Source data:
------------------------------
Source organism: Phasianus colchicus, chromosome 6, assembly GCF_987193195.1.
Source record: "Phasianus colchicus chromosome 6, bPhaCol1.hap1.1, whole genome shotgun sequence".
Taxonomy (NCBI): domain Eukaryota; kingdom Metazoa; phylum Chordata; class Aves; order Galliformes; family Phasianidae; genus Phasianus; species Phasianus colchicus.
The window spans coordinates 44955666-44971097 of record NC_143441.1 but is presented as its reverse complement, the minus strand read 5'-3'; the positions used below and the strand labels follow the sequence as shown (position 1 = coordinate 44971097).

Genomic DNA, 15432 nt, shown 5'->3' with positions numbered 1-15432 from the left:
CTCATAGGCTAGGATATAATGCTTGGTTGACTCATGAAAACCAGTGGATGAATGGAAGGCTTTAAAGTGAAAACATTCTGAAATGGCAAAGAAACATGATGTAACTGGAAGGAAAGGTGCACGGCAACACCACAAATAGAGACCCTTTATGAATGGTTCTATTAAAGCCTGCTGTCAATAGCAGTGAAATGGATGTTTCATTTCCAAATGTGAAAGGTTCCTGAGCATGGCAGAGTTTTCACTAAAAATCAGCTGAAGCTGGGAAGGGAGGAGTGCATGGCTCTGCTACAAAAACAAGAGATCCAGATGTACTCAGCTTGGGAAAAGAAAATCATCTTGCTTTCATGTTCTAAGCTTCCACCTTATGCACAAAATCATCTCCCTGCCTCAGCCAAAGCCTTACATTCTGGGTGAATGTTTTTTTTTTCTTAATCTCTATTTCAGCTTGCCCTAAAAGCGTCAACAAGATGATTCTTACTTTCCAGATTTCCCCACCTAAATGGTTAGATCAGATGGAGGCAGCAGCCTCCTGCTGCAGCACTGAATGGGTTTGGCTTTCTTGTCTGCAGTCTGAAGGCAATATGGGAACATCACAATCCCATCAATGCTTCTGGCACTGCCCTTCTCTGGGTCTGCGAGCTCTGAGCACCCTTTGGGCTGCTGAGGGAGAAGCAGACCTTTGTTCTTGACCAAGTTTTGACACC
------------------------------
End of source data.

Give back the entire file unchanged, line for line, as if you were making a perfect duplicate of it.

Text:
Source organism: Phasianus colchicus, chromosome 6, assembly GCF_987193195.1.
Source record: "Phasianus colchicus chromosome 6, bPhaCol1.hap1.1, whole genome shotgun sequence".
Taxonomy (NCBI): domain Eukaryota; kingdom Metazoa; phylum Chordata; class Aves; order Galliformes; family Phasianidae; genus Phasianus; species Phasianus colchicus.
The window spans coordinates 44955666-44971097 of record NC_143441.1 but is presented as its reverse complement, the minus strand read 5'-3'; the positions used below and the strand labels follow the sequence as shown (position 1 = coordinate 44971097).

Genomic DNA, 15432 nt, shown 5'->3' with positions numbered 1-15432 from the left:
CTCATAGGCTAGGATATAATGCTTGGTTGACTCATGAAAACCAGTGGATGAATGGAAGGCTTTAAAGTGAAAACATTCTGAAATGGCAAAGAAACATGATGTAACTGGAAGGAAAGGTGCACGGCAACACCACAAATAGAGACCCTTTATGAATGGTTCTATTAAAGCCTGCTGTCAATAGCAGTGAAATGGATGTTTCATTTCCAAATGTGAAAGGTTCCTGAGCATGGCAGAGTTTTCACTAAAAATCAGCTGAAGCTGGGAAGGGAGGAGTGCATGGCTCTGCTACAAAAACAAGAGATCCAGATGTACTCAGCTTGGGAAAAGAAAATCATCTTGCTTTCATGTTCTAAGCTTCCACCTTATGCACAAAATCATCTCCCTGCCTCAGCCAAAGCCTTACATTCTGGGTGAATGTTTTTTTTTTCTTAATCTCTATTTCAGCTTGCCCTAAAAGCGTCAACAAGATGATTCTTACTTTCCAGATTTCCCCACCTAAATGGTTAGATCAGATGGAGGCAGCAGCCTCCTGCTGCAGCACTGAATGGGTTTGGCTTTCTTGTCTGCAGTCTGAAGGCAATATGGGAACATCACAATCCCATCAATGCTTCTGGCACTGCCCTTCTCTGGGTCTGCGAGCTCTGAGCACCCTTTGGGCTGCTGAGGGAGAAGCAGACCTTTGTTCTTGACCAAGTTTTGACACC